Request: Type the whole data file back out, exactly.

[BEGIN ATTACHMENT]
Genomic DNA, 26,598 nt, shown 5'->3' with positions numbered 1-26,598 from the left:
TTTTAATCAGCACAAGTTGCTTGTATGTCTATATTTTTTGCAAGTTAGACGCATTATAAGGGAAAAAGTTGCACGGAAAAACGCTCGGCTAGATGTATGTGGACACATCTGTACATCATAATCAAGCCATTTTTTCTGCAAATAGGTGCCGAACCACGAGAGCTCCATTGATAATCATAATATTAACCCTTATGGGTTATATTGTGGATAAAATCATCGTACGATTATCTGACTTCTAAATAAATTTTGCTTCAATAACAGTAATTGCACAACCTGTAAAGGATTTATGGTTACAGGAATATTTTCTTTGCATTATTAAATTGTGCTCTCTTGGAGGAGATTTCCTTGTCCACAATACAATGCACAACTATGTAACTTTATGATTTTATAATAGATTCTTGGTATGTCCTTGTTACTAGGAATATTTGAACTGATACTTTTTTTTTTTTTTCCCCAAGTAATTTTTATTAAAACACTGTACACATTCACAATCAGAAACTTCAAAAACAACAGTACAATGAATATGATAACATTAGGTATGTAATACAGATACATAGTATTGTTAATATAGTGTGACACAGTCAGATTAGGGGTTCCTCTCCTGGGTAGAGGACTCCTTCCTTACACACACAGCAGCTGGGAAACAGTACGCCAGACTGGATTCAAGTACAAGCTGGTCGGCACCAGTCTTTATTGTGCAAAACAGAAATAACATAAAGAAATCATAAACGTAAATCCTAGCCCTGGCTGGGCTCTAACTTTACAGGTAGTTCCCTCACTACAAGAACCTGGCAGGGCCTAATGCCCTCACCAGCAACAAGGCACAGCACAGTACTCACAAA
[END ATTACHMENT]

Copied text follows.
Genomic DNA, 26,598 nt, shown 5'->3' with positions numbered 1-26,598 from the left:
TTTTAATCAGCACAAGTTGCTTGTATGTCTATATTTTTTGCAAGTTAGACGCATTATAAGGGAAAAAGTTGCACGGAAAAACGCTCGGCTAGATGTATGTGGACACATCTGTACATCATAATCAAGCCATTTTTTCTGCAAATAGGTGCCGAACCACGAGAGCTCCATTGATAATCATAATATTAACCCTTATGGGTTATATTGTGGATAAAATCATCGTACGATTATCTGACTTCTAAATAAATTTTGCTTCAATAACAGTAATTGCACAACCTGTAAAGGATTTATGGTTACAGGAATATTTTCTTTGCATTATTAAATTGTGCTCTCTTGGAGGAGATTTCCTTGTCCACAATACAATGCACAACTATGTAACTTTATGATTTTATAATAGATTCTTGGTATGTCCTTGTTACTAGGAATATTTGAACTGATACTTTTTTTTTTTTTTCCCCAAGTAATTTTTATTAAAACACTGTACACATTCACAATCAGAAACTTCAAAAACAACAGTACAATGAATATGATAACATTAGGTATGTAATACAGATACATAGTATTGTTAATATAGTGTGACACAGTCAGATTAGGGGTTCCTCTCCTGGGTAGAGGACTCCTTCCTTACACACACAGCAGCTGGGAAACAGTACGCCAGACTGGATTCAAGTACAAGCTGGTCGGCACCAGTCTTTATTGTGCAAAACAGAAATAACATAAAGAAATCATAAACGTAAATCCTAGCCCTGGCTGGGCTCTAACTTTACAGGTAGTTCCCTCACTACAAGAACCTGGCAGGGCCTAATGCCCTCACCAGCAACAAGGCACAGCACAGTACTCACAAA